Egyptian Aak: Week 17

Main Headlines








A Few Thoughts

 Revolving Doors

            Since the resignation of Justice Minister Mekki last Sunday, and the wave of resignation has continued: The president’s advisor, Fouad Gadallah; the Deputy Finance Minister, Demian; and here is another one that has not been documented much in English media—Essam Sharaf, the first Prime Minister of Egypt post-revolution. Sharaf has also resigned from his recent job as Chairman of the Suez Canal Developing Project and the entire consultative group, citing concerns about the project, and how it can serve interests of “other countries.” Also Moheib Abdel Satar has resigned from ministry of supply, again citing Ikhwanization of the ministry

            Ironically, as Khalil Al-Anani has written, the Muslim Brotherhood (MB) doesn’t seem to be much concerned with the growing resentment against its rule, as it enhances the MB’s unity and solidifies its leadership’s grip on the organization. The question still remains: Can unity be enough to save the Brotherhood as a ruling party? The answer would depend on the Brotherhood’s opposition and their capability to stir the anti-Ikhwanism into real steps on the ground to defeat the MB. Thus far, the opposition seems to rely on divine intervention, military intervention or economic collapse in their fight against MB, rather than formulating a coherent plan. This is precisely why the Brotherhood is not duly concerned. The MB is aware that their unity is enough for the survival of the group, but the unity of their opponents is the detrimental factor that can tip the balance against them.

 The Brotherhood and Iran:

            The senior Egyptian officials’ visit to Iran on Saturday and the proposed Islamic quartet to resolve the Syrian conflict may be baffling to some. Specifically, why would the Brotherhood’s Egypt risk upsetting the Saudis by its new rapprochement with Iran. It is unlikely that the Brotherhood is embarking on this mission without the approval of Qatar; particularly, the visit came following the Emir of Qatar’s visit to Washington.

            Morsi’s Egypt is content to play the rule of the sub-contractor that conveys messages and mediates between parties, while creating an illusion of regional rule that in reality doesn’t exist. I doubt the Saudis will be duly concerned; I also doubt that Essam el-Haddad’s mediation in Tehran will be successful. He may become Egypt’s next Foreign Minister but he is hardly a Kissinger or James Baker.   


            According to the Egyptian newspaper, Al-Masry al-Youm (AMAY), Egypt now has a scandal that is similar to Irangate. The newspaper has published details of alleged transcripts of conversations between Hamas and the Brotherhood that not only incriminate Hamas in the opening of Egyptian prisons during the January 2011 revolution, but also claim that the State Security has decided not to reveal these incriminating transcripts and opted to hand it to the Brotherhood’s khairat el-Shater. AMAY has cited “sources,” yet it didn’t release the evidence or reveal the names of its sources. This is a pretty grave accusation but without backing it up with strong evidence, it will be part of the current web of delusions that include leaks and rumors without solid facts. Leaks are not enough to incriminate the Brotherhood or the State Security; they will only feed into the Brotherhood’s narrative that the media is against it and will reaffirm the sense of victimhood from the Brotherhood’s members. Unless AMAY releases the audio of this alleged scandal, it will lose any respect it has gained among the Egyptian public.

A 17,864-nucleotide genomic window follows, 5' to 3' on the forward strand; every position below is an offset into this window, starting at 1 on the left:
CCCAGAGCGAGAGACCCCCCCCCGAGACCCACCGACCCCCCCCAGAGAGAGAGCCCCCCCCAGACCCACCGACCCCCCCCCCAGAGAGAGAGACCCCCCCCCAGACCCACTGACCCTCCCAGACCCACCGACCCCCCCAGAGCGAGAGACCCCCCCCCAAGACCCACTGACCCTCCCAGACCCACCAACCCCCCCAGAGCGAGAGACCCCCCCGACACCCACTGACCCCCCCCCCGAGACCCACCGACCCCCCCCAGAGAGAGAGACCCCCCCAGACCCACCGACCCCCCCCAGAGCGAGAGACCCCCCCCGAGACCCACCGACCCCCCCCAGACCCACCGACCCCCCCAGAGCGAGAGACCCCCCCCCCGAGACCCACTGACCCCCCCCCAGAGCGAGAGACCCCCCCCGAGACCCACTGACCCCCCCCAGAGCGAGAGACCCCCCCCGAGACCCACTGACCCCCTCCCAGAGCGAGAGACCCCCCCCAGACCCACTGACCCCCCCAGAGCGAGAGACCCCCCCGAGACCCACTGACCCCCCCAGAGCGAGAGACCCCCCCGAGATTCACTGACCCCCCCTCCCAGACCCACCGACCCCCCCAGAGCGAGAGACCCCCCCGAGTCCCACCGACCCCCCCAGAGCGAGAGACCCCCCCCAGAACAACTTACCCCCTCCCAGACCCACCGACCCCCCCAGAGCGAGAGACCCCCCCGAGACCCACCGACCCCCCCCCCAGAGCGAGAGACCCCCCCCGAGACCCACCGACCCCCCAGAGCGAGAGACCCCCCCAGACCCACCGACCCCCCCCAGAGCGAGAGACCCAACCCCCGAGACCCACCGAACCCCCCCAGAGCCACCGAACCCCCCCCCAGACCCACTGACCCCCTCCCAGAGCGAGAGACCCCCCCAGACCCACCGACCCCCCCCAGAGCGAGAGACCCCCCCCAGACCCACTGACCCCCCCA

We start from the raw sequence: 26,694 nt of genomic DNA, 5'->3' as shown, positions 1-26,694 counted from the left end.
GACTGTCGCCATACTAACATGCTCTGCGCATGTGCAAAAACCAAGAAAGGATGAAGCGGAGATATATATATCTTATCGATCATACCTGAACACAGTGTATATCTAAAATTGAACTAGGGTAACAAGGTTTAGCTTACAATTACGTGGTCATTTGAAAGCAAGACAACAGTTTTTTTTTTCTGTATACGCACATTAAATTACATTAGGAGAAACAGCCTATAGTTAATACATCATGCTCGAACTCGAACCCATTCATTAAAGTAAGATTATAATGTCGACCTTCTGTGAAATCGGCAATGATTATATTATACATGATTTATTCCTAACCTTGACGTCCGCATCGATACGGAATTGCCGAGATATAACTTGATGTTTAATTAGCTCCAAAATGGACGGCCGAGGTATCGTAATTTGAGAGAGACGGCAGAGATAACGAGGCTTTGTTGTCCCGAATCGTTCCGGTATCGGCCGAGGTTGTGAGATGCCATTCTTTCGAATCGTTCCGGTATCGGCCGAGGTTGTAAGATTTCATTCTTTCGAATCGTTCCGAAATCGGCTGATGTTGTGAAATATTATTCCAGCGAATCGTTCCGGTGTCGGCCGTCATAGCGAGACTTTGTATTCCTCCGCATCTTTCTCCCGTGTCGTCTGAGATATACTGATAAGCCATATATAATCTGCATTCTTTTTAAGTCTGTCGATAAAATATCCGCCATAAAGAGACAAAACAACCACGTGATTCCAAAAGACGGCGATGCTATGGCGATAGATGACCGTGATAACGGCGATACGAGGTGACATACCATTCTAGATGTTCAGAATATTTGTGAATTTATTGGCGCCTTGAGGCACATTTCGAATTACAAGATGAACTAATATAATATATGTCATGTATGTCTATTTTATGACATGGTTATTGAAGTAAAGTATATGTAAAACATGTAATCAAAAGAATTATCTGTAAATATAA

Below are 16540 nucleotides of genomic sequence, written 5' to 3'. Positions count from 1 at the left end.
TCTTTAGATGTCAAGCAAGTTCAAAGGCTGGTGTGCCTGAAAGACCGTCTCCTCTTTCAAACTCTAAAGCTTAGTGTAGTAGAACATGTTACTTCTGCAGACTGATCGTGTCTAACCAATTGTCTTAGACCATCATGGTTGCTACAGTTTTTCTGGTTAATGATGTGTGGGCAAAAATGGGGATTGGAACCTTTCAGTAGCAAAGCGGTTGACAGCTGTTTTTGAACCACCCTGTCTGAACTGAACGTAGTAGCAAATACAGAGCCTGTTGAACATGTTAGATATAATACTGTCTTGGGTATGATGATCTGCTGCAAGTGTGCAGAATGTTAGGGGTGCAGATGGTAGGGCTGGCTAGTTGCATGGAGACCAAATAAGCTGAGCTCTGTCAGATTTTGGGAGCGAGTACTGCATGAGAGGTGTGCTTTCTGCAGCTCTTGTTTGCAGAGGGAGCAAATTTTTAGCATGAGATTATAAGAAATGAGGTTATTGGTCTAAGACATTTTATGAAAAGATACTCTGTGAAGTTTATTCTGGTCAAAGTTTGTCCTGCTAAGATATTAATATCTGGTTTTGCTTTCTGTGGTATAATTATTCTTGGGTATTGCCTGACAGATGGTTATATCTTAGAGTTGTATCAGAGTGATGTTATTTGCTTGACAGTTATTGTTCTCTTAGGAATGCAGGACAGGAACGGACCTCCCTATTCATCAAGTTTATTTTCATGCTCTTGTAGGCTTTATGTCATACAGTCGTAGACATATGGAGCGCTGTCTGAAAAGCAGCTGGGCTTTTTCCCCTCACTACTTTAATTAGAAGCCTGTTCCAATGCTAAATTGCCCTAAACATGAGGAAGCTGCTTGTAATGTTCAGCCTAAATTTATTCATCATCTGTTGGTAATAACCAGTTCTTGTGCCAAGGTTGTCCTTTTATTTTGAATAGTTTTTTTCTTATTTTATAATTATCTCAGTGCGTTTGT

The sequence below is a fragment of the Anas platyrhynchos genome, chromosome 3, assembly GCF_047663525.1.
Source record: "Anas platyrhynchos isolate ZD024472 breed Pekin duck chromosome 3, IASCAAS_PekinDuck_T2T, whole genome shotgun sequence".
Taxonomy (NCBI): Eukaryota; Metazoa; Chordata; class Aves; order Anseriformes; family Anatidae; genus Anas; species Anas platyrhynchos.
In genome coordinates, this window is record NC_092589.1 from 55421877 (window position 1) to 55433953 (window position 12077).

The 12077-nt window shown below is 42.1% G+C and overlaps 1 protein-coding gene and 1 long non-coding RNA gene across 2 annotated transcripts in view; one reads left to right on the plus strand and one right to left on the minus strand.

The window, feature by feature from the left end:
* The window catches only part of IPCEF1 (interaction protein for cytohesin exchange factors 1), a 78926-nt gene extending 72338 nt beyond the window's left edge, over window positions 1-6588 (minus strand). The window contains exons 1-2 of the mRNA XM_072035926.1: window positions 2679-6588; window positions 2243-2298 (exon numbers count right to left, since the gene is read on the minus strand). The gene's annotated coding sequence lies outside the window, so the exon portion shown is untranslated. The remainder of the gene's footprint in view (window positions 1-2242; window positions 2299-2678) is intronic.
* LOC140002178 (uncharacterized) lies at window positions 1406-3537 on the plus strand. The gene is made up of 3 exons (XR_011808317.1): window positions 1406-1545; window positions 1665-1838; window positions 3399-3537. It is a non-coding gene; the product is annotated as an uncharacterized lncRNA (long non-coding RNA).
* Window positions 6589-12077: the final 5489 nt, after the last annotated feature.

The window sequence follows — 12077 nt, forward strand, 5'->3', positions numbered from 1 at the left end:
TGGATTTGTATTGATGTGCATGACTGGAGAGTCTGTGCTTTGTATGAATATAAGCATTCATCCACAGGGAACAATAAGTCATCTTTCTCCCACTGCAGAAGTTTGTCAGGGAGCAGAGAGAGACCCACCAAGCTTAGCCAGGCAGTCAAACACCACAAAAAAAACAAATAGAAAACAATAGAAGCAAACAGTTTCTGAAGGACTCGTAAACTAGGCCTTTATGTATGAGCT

AMAY’s lack of professionalism makes many miss Egypt Independent even more. This professional English paper was a shining example of reliable, objective journalism in comparison to its Arabic counter-part. As Egypt Independent goes out of print, many question the future of independent media in Egypt and the country’s freedom of expression. Local English media has struggled under Mubarak and this struggle has intensified under the Muslim Brotherhood’s administration, which seems to use economic hardship as a tool for censorship and intimidation.  I always argued that a bad economy does not necessarily mean bad news for the Brotherhood; on the contrary, it can be used to “purge” progressive minds and silence many opponents. The organization that is shamelessly tin-cupping abroad, trying to fill rapidly draining coffers so it can keep power stations running and bakeries churning out cheap bread for the country’s millions of poor, has no problem in using the struggling economy as a tool for domination. Ruling a poor, regressive society is, by far, easier than ruling a fluent, progressive one.


            Kefaya, or enough in Arabic was a grassroots coalition movement that was launched n 2004 (23 years after Mubarak took over power) to protest against Mubarak’s presidency and the possibility he might seek to transfer power directly to his son Gamal. Now, it took only 9 months after Morsi’s election, for kefaya to be reactivated again, the movement will  launch a petition campaign called “Tamarod, or rebellion” to withdraw confidence from President Mohamed Morsi. They aim to collect 13 Million signatures. Can they do it? I think they can.

Good Read

Here are Jayson Casper‘s prayers for Egypt

Happy Palm Sunday.

About nervana111

Doctor, blogger and Commentator on Middle East issues. The only practising doctor who write in Middle Eastern politics in UK.
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